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Officials see a 23rd solution
City will propose plan to rebuild street in sections of two to four blocks to minimize disruptions
The dispute over how to deal with potholed Northwest 23rd Avenue and the owners of its many upscale shops appears to be headed toward a resolution.
For more than a year, city officials have been stuck with a seemingly intractable problem - the need to shut down and rebuild 23rd, running up against the avenue's shop owners saying the project might put them out of business. But this week, city engineers said they may have found middle ground.
Twenty-Third Avenue has been slowly deteriorating for years, with old trolley tracks beneath the street causing potholes and fissures in the pavement nearly as quickly as city maintenance crews could fix them. The solution, according to engineers from the city's office of transportation, was a total reconstruction of the avenue, right down to the roadbed.
The more time engineers spent designing the project, the more problems they encountered, including 100-year-old sewer pipes they were certain would burst once the project began. So the project grew and grew, until it appeared it might take 18 months or longer to complete.
And some business owners said 18 months with traffic stalled or rerouted on parts of the busy shopping street was more than they could tolerate. They prevailed on city Commissioner Sam Adams, who oversees the Office of Transportation, to call off the project.
But city engineer Steve Townsen said this week that Office of Transportation engineers have come up with a new way of synchronizing the work that might allow them to reconstruct the street while keeping 23rd Avenue closures down to a total of six months.
Under the new plan, work will take place on each two- to four-block section of 23rd Avenue for no longer than two weeks. During those two weeks, there will be no through traffic on those sections of 23rd - cars will be detoured to side streets.
Originally, engineers had planned to keep one lane of 23rd open at all times, but that cost too much in overall construction time, Townsen said.
Townsen has presented the new plan with a series of options that could affect the timeline to Adams.
New plan called 'ingenious'
Shoshanah Oppenheim, Adams' liaison to the Office of Transportation, said that she will be taking the new plan and its options before the Northwest District Association and the Nob Hill Business Association over the next few weeks.
'We're pretty pleased, considering that the previous model included significant closures and not accommodating pedestrians,' Oppenheim said. 'This is a holistic approach and it is sensitive to the impact on the business community.'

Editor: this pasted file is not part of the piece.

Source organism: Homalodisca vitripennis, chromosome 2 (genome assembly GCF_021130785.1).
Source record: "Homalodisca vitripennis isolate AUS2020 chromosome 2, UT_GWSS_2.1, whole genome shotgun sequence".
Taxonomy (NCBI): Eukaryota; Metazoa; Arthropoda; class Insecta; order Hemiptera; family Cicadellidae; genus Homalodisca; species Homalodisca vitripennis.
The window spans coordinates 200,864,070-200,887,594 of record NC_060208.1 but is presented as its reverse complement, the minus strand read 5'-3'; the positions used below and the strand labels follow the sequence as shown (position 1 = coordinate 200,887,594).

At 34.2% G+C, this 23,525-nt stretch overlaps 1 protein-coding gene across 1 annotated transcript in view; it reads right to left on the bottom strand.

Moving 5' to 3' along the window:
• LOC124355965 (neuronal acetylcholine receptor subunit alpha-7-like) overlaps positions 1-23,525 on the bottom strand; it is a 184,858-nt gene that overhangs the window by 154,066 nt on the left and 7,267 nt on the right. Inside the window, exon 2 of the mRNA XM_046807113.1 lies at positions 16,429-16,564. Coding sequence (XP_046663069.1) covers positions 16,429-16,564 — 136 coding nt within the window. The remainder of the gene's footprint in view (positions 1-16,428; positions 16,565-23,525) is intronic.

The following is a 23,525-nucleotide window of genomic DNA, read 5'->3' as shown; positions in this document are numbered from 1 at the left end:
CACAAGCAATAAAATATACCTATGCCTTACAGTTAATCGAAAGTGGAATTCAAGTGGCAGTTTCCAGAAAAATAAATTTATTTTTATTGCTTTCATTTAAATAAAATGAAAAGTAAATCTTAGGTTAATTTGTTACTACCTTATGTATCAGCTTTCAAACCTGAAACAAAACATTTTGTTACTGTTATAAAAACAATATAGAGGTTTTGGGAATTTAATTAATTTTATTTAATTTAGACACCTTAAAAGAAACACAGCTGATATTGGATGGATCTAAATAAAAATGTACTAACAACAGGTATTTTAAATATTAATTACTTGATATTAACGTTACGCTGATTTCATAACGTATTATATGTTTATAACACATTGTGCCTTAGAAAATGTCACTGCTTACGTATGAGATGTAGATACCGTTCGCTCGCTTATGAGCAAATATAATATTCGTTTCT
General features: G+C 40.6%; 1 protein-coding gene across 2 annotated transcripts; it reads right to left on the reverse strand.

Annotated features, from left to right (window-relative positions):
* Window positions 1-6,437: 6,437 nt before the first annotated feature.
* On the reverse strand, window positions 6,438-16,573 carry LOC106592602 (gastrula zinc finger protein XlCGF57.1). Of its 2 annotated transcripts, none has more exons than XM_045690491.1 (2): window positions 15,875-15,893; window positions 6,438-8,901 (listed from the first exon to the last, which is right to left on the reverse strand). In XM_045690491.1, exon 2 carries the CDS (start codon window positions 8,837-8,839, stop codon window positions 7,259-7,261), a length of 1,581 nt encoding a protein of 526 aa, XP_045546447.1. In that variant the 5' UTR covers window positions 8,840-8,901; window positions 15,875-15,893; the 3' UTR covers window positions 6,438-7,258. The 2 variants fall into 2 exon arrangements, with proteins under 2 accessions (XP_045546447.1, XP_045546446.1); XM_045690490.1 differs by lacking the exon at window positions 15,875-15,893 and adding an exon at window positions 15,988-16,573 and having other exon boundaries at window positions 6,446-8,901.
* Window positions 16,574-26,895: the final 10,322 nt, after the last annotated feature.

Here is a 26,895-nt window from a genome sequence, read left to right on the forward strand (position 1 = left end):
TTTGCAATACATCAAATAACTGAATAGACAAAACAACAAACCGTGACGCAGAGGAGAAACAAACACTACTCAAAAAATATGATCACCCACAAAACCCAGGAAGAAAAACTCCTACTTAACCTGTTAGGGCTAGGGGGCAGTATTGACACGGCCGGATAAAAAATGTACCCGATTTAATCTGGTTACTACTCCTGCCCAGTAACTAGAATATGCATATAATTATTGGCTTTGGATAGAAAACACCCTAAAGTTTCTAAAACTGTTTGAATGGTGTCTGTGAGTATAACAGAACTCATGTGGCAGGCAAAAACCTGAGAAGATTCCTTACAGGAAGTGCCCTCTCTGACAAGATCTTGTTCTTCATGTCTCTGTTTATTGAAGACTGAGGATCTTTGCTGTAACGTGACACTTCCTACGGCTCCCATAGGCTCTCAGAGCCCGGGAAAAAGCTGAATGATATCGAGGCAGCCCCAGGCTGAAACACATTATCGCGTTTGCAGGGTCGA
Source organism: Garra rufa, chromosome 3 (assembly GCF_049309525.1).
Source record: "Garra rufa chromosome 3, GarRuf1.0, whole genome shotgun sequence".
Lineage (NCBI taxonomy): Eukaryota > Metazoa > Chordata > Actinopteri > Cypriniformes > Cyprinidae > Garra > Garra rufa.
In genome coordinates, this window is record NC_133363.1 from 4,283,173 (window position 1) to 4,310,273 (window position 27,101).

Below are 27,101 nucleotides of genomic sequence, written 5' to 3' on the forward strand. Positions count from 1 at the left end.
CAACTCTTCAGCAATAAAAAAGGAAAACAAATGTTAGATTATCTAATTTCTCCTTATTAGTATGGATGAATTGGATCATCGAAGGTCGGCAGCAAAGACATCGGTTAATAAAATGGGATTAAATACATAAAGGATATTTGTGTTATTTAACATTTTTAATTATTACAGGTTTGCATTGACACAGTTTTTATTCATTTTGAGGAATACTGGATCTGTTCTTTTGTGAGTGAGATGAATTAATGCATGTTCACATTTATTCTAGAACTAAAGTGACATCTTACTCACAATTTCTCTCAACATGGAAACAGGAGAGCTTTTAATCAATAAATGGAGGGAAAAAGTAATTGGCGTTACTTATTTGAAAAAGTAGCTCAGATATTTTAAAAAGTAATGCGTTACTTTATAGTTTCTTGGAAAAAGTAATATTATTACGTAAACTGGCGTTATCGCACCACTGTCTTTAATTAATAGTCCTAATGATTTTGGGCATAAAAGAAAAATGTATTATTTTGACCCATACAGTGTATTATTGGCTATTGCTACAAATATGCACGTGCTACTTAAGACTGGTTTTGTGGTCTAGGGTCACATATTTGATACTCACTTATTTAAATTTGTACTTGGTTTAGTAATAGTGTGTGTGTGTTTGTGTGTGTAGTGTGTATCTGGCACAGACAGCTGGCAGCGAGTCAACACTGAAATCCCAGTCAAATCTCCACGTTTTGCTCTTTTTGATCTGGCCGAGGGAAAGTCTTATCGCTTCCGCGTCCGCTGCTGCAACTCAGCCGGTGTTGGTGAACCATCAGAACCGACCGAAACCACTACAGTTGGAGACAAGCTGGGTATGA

Juliet Hyams, president of the neighborhood association, said the new plan sounded 'ingenious.' Hyams and other members of the neighborhood association previously had said they were not in favor of calling off the reconstruction project.
Phil Geffner, owner of Escape from New York Pizza on 23rd Avenue, said he wanted to review the new plans before weighing in, but that he could live with the street being closed in front of his shop for two weeks.
Geffner had been one of the most vocal shop owners against earlier versions of the project, believing the length of time the street would have been under construction might have substantially changed 23rd Avenue beyond the length of the project.
Geffner said that an 18-month or two-year construction schedule would have forced many owners of small shops out of business, but that stores that were part of national or regional chains would have been able to weather the slowdown in business.
'Once small businesses go out, you know what comes in,' Geffner said. 'Corporate stuff. And when corporate stuff comes in, the character of the neighborhood changes.'
Weather could be concern
The proposed new construction schedule still might encounter problems, Townsen said. To minimize the impact on businesses, the most intensive work on 23rd will take place from January through June, when retail business is slowest. But that is also the time when the weather is most likely to play havoc with construction schedules, Townsen said.
To further speed up work, the new plan might have crews working extended hours with the permission of a city noise variance - possibly from 7 a.m. to 7 p.m., he said.
But the most critical change, Townsen said, is a proposal to not repair sewer and water lines at the same time as the road is reconstructed.
Instead, the new plan would call for doing as much work as possible, including sewer, water and sidewalk work ahead of time, with short interruptions of traffic.
The initial design of the project, Townsen said, caused concerns that the water main underneath 23rd Avenue would crack from the pressure of the construction.
But he said a new design involving the slope of the street has engineers believing they can protect the water main and finish the project in less time.
An earlier design of the project estimated its cost at $3.2 million. No cost estimates have been released for the new design.